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    My father flew on this op with 97 Squadron.

    14th April 1943 LA SPEZIA (ITALY)

    Take off time from Woodhall Spa 2039. Lancaster ED 425 E. Crew: F/O Fletcher. Sgt. Mason (2nd Pilot), F/Sgt. Robertson, S/Lt. Lett (Fleet Air Arm,) F/Sgt. Layne, Sgt. White, P/O Bale.

    97 Squadron supplied 11 Lancasters who’s primary objective was to bomb battleships in the Naval facility at La Spezia with 1 x 1,000 lb. bomb and 6 x S.B.C.’s. This target was considered to be at maximum range for a Lancaster bomber so a reduced bomb load to that normally carried was loaded onto the aircraft along with extra fuel for the long trip to Italy.

    On this operation the crew took with them Sgt. Mason as a second pilot (second dickie in R.A.F. slang.) Mason was a new pilot who was being shown the ropes on this his first operational flight. Also on this trip was Sub Lieutenant Lett of the Royal Navy, presumably to report his findings of an attack against an Italian Naval base to the Admiralty.

    The crew believed that they attacked the primary target of the docks at La Spezia. The weather was clear but the ground was obscured by smoke and haze. The crew made a timed run from Palmaira Island but even the eastern shore line was obscured by smoke. The bombs were dropped on fires and E.T.A. from Palmaira with bursts seen through the smoke. Returning to base after 10.15 hours of flight time. Bomber Command sent 208 Lancasters and 3 Halifaxes over the Alps to attack the Italian port of La Spezia, operating against the docks at La Spezia heavy damage was reported and the raid was deemed a success.

    In his book “Achieve Your Aim” Kevin Bending writes the following about the crew on this raid. “ For Flying Office Fletcher and his crew, there was some concern whether or not there would be sufficient fuel to get home. On the outward trip, the flight engineer, Sergeant Nelson, mistakenly pumped fuel from the outer tanks into the already full inner tanks. The error came to light when Sergeant White in the mid upper turret, noticed a stream of fuel from the overflow in the wings, but by this time, about two hundred gallons of fuel had been lost. Some banter began amongst the crew, drawing up the roster for paddling the dingy when they ditched in the Bay of Biscay or the Channel but, fortunately it did not come to that owing to Sergeant Nelson redeeming himself with some skillful management of the fuel consumption. When the weary crew landed back at Woodhall Spa, after debriefing and a breakfast of bacon and eggs, they were each given a railway warrant and told to take some leave before reporting back to R.A.F. Bourne: this was straight after a 10 1/4 hour trip.”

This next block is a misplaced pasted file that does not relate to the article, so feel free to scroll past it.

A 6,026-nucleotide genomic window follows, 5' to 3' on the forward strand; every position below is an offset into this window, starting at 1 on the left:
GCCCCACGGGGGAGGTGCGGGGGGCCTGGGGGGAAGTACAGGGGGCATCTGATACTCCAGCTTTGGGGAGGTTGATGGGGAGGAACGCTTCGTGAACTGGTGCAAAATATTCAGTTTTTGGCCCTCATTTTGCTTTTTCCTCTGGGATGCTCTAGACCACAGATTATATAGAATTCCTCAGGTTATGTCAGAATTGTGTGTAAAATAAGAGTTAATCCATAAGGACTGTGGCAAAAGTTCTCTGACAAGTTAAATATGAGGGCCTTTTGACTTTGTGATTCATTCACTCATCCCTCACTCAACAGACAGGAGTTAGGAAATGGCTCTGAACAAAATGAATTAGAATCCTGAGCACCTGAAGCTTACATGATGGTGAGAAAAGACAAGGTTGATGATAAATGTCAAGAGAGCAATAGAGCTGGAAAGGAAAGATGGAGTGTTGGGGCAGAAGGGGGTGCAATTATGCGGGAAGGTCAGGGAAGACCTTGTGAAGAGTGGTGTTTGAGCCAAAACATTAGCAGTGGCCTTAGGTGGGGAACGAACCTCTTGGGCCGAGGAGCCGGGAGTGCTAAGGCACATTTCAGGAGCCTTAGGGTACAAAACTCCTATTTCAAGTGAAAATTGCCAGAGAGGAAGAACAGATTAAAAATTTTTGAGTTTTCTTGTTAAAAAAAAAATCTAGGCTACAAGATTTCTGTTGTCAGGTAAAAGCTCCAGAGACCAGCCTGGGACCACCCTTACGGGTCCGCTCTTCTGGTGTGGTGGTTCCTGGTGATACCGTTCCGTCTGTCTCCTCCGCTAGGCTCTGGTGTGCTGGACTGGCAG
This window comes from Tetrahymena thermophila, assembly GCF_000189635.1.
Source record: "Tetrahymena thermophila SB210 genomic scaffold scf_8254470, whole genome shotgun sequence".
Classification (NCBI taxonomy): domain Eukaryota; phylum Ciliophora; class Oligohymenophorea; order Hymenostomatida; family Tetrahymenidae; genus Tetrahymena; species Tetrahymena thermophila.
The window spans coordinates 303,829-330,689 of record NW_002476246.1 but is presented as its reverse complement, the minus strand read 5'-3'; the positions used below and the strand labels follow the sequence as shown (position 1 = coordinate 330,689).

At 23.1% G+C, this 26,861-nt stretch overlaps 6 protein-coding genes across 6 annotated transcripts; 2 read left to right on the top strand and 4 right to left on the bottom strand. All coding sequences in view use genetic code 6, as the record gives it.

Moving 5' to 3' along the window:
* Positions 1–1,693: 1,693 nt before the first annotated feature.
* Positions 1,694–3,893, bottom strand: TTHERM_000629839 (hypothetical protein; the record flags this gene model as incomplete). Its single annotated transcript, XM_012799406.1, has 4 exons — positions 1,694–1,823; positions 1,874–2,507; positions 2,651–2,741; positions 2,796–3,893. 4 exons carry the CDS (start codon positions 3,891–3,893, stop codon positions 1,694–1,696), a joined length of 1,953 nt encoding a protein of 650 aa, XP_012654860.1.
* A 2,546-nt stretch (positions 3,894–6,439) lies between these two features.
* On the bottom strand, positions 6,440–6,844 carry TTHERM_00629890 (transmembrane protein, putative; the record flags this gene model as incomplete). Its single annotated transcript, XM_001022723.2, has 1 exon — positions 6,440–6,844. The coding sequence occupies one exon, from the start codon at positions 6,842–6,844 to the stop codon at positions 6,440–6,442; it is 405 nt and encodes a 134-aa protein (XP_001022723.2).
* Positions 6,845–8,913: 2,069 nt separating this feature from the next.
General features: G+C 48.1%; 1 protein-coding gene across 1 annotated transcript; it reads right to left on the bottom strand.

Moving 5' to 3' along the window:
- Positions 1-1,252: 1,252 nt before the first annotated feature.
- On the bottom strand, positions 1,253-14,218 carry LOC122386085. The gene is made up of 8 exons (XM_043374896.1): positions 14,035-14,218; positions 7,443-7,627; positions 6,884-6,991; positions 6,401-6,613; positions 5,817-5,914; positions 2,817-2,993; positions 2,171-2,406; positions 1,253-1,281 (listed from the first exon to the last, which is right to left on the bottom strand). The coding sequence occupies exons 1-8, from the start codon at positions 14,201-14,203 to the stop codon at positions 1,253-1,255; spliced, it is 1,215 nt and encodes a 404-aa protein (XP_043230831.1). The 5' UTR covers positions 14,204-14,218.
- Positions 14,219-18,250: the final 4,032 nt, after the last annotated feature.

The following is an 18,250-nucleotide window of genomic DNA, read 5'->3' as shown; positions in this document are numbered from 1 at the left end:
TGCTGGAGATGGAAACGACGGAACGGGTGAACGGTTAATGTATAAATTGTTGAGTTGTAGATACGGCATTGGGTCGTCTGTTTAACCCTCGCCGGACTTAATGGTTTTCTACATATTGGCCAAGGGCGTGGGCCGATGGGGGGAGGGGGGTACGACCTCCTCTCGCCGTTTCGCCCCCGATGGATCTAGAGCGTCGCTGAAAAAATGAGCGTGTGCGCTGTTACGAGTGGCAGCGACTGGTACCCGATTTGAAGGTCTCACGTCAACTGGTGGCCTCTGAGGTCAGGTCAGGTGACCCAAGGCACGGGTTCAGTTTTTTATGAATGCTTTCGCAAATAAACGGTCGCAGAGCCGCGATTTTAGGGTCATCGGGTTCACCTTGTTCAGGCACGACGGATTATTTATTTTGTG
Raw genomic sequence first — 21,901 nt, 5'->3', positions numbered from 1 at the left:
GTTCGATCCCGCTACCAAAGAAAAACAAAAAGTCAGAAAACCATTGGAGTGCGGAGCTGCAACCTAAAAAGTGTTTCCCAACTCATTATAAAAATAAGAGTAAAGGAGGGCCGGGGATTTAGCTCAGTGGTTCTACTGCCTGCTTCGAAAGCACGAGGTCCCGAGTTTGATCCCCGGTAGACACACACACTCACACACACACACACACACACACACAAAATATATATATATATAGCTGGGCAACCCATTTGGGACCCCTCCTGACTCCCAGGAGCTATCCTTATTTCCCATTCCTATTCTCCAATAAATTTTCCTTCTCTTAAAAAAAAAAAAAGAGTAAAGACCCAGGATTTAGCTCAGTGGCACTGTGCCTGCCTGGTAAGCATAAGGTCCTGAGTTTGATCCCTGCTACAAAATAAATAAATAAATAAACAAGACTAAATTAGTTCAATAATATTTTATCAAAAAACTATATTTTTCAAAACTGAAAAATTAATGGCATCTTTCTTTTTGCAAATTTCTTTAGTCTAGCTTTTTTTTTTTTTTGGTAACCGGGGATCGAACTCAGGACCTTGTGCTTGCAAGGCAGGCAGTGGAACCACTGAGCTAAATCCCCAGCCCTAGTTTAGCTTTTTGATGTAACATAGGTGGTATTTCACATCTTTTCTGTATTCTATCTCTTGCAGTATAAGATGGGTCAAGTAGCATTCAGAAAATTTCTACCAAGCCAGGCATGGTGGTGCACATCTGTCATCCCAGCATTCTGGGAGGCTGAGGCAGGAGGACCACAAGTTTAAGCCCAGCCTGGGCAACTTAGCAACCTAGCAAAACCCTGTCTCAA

Researching my father's time with 50 Squadron, 97 Squadron, Dulug Luft, Stalag Luft VI, Stalag 357 and Stalag Luft III.

    http://wallyswar.wordpress.com/

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    Hi Theo.

    sorry this has nothing to do with this subject. I'm looking into my Uncle's war time activities and have had some help from members on this site. I have just finished translating a doc found on the net " Stichting Wings to Victory " crash No 286. I had already started an inquiry on this site about a couple of Lancasters my uncle flew on as navigator. I went to check on my inquiry when I spotted your name, the same name appearing on that doc!!! I now see you are an author of many books. My uncle Sgt Peter Edward Bevis was shot down in Lancaster EE125 ZN-S off the coast of Holland. Your script stated that it might have been my uncle's Lancaster lost near Zealand Holland. Can you tell me any more?

    Regards

    Pete Bevis

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    Dear all,

    Thanks for all the interesting additions to the events on 13-14.4.43, over the past few years I've been able to solve most of the issues concerning this night, which I've edited into the manuscript of the NJWD 2nd edition.

    And Pete; please contact me by PM and we'll discuss the loss of your uncle's a/c, OK?

    Cheers, Theo